I keep hearing such good things about the Subaru Forester: It gets a 5-star rating in government crash tests, and it’s an IIHS Top Safety Pick+, so it’s hard to beat for safety. Forester owners I’ve talked to seem to love theirs. I wanted to try it out for myself, though, especially since my husband and I are in the market for a secondary car to replace our existing Honda Civic. Could the Forester be a contender?
Here’s a quick video overview, with more detailed information below.
Vehicle Features and Driving
I drove the 2016 Subaru Forester 2.5i Limited for a week. As I’ve mentioned in other vehicle reviews, I’m not a “car person” in the sense that I know a lot about fuel injectors or rear suspension. But I do know what I like, and I like a vehicle that feels responsive, as the Forester does.
First, this thing has amazing acceleration. I’d barely touch the gas pedal and it would take off—but not in a bad way. It was nice knowing I could pull out into traffic without worrying about my engine lagging behind. I didn’t do anything crazy, but it handled turns nicely, too. I’m not the kind of person who typically says, “Wow, I really enjoyed driving that,” but I really enjoyed driving that.
The safety features are a big consideration with the Subaru. Foresters equipped with Subaru’s EyeSight technology earn the IIHS Top Safety Pick+. (Foresters without EyeSight are still a Top Safety Pick, just not a “plus.”) EyeSight technology is available on mid-level trim options, which is nice considering that some manufacturers offer similar safety packages only on their top trim levels.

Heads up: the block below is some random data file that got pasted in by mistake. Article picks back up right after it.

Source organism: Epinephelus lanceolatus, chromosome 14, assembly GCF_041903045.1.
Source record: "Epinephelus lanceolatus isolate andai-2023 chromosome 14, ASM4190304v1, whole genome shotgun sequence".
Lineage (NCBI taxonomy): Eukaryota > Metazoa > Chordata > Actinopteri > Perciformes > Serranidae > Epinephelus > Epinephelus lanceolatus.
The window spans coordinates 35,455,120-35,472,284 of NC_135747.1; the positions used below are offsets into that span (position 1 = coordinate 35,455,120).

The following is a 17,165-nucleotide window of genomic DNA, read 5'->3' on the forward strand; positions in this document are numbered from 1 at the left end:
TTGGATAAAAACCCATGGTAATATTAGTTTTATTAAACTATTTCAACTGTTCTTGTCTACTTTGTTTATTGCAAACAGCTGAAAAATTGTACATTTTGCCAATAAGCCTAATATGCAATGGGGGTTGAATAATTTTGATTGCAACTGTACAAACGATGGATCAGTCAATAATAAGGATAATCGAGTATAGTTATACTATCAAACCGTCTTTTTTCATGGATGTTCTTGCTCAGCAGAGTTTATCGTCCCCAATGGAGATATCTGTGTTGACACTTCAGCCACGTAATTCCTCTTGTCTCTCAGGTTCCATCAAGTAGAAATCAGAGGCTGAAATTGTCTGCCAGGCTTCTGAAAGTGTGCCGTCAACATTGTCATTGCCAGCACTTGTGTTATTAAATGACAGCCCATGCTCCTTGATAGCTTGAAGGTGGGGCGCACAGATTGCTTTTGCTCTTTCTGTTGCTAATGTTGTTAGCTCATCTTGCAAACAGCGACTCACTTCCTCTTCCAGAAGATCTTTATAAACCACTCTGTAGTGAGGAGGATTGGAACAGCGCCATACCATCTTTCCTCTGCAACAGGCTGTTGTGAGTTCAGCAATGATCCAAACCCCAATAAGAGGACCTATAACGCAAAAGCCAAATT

EyeSight includes a frontal crash avoidance system that alerts drivers (through a sound and a dashboard light) when they get dangerously close to a vehicle or object in front of them. If necessary, the vehicle will apply the brakes to avoid or minimize a collision. Also included with EyeSight is a lane departure warning. If the vehicle detects dedicated lanes in the road, it can alert drivers when they veer over the lines.
The warning systems in the Forester seemed a bit more subtle than in some other cars I’ve tested. They’re still noticeable but not startling.
The Adaptive Cruise Control, which allows you to set your speed but then slows down or stops the car based on traffic ahead of it, worked perfectly the few times I tried it out. You can adjust your following distance (close, far, or in between) to your preference.
The only feature the Forester lacked that I would have appreciated is a blind-spot detection/avoidance system.